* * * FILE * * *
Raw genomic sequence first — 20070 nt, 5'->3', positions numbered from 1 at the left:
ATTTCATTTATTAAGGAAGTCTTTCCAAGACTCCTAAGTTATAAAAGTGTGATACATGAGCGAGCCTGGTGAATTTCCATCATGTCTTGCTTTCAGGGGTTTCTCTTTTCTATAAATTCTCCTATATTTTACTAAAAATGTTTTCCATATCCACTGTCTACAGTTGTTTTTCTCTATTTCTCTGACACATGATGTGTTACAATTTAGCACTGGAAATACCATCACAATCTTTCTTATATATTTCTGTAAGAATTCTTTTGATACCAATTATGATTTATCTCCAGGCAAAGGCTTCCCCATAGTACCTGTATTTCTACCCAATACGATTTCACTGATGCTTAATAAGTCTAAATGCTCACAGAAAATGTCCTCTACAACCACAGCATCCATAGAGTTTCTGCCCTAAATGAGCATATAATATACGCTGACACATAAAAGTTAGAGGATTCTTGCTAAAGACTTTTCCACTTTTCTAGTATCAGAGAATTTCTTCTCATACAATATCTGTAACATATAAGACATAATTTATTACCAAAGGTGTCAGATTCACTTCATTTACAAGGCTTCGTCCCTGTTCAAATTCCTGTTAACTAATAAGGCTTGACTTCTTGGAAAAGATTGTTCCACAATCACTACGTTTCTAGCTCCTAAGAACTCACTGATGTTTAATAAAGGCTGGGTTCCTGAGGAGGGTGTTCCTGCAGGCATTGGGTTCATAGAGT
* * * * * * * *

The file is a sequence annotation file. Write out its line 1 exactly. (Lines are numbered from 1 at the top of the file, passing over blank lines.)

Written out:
Raw genomic sequence first — 20070 nt, 5'->3', positions numbered from 1 at the left: